— Measure general activity time: Quoting, engineering

changes, material release, customer service, research and development, document generation, invoice mail-out, ac­counts receivable aging, purchase lead time, outside ven­dor service, etc. Determine which activities affect the total elapsed time of an order.

— Measure feedback/response time. Decision speed is a function of data gathering, steps in the transformation of data, and approval levels needed for evaluation and action.

— Compare value-added time versus non value-added time, Work-to-Wait Ratio, quotes made versus quotes won, products and product line performance, period to period performance.

• Impact—The deviation from planned or optimum perfor­mance. As discussed above, the Cost of Un-Quality quantifies the loss of money, time, reputation, and control. Major priority decisions are made by evaluating the impact of a problem on the customer (external measures), or on the business performance (internal measures).

Impact is a function of the cost and the frequency of occur­rence. A 10% reduction in setup time is generally easier in a two-hour setup than it is for a twenty-minute set-up. However, the impact to the business may be greater from doing the latter if many more of the shorter set-ups are normally done.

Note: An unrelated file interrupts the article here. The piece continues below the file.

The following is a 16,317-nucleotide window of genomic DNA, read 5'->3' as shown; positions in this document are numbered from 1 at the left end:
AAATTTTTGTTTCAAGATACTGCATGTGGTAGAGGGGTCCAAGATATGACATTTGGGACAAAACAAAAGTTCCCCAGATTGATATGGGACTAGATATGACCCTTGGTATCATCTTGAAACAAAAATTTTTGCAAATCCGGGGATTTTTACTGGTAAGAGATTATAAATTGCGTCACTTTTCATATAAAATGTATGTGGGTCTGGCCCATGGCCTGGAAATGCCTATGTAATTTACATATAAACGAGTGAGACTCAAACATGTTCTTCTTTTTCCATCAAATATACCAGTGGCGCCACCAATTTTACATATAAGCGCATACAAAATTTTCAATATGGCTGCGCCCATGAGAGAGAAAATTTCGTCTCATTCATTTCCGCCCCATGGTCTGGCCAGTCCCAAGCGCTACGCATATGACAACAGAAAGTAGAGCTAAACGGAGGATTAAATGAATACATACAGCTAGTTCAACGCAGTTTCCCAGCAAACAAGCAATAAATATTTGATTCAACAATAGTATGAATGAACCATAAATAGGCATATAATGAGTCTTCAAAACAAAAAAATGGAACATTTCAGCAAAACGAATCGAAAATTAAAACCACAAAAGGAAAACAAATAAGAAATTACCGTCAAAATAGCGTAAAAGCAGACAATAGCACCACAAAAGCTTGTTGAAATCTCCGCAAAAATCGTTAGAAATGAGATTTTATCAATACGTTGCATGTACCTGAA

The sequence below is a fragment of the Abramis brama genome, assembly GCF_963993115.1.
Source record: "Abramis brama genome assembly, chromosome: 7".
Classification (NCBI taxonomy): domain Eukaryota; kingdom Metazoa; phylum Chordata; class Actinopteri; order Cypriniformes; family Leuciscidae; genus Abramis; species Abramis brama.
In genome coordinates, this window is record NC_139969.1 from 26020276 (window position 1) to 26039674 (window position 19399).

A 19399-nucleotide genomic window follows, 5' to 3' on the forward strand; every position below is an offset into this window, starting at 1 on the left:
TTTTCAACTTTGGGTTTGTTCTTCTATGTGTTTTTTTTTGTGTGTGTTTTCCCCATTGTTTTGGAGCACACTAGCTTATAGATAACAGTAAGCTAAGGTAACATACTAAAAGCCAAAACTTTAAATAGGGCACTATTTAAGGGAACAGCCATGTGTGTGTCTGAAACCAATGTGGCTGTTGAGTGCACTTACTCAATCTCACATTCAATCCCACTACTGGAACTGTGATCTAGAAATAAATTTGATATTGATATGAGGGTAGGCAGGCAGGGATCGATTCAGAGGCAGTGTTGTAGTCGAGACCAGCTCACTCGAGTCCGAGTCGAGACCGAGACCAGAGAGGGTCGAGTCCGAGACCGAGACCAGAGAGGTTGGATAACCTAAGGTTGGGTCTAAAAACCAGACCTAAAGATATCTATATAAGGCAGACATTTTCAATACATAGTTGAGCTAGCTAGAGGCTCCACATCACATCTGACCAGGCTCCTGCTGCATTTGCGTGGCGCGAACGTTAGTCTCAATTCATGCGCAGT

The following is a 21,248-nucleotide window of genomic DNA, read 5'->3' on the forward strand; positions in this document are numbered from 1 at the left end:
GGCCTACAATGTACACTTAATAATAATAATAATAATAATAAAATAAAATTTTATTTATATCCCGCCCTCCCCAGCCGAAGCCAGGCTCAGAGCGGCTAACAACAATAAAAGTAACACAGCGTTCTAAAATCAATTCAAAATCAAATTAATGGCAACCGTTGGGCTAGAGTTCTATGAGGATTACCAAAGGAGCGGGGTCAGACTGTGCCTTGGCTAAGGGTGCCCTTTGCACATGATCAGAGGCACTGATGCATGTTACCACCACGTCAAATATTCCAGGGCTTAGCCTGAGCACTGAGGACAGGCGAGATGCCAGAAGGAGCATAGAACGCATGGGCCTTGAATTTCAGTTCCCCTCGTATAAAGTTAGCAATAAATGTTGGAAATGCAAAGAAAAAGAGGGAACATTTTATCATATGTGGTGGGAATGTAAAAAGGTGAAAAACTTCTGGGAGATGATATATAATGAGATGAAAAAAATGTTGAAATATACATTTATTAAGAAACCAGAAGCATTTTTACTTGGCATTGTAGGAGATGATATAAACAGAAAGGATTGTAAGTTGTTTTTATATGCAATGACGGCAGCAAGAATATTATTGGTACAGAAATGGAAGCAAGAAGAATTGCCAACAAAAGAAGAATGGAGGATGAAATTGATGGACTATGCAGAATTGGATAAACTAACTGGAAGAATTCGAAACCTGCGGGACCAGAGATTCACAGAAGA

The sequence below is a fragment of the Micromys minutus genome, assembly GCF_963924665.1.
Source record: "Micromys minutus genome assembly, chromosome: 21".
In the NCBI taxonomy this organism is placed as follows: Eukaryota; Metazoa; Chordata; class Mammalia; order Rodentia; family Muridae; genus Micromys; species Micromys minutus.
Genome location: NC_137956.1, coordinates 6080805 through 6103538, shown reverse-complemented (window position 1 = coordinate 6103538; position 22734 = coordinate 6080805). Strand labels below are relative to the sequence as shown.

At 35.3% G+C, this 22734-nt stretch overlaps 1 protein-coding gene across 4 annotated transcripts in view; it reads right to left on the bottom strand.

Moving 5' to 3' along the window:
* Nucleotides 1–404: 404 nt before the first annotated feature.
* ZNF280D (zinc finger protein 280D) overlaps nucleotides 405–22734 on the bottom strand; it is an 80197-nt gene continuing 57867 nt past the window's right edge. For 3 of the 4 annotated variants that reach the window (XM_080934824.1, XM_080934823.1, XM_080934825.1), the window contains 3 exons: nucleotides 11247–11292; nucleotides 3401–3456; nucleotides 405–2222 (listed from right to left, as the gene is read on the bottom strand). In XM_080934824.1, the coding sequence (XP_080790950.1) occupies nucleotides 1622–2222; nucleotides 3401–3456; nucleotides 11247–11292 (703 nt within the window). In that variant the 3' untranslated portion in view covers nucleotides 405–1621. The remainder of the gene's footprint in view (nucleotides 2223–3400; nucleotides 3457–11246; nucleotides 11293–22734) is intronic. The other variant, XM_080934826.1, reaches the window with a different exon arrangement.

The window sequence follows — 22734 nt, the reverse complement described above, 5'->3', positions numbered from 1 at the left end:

• Trends—The direction and speed of change in the measure­ments, plotted over time. Comparisons by time periods and areas of responsibility highlight areas of the need for increased understanding and cooperation.

Cause and effect expectations can be evaluated versus results. Early changes are easier to do and produce faster and larger results. Subsequent changes are more difficult to justify because of an overall slowdown in achieving results. These later activities should recognize this and have milestones with a different expec­tation of progress.

To be Continued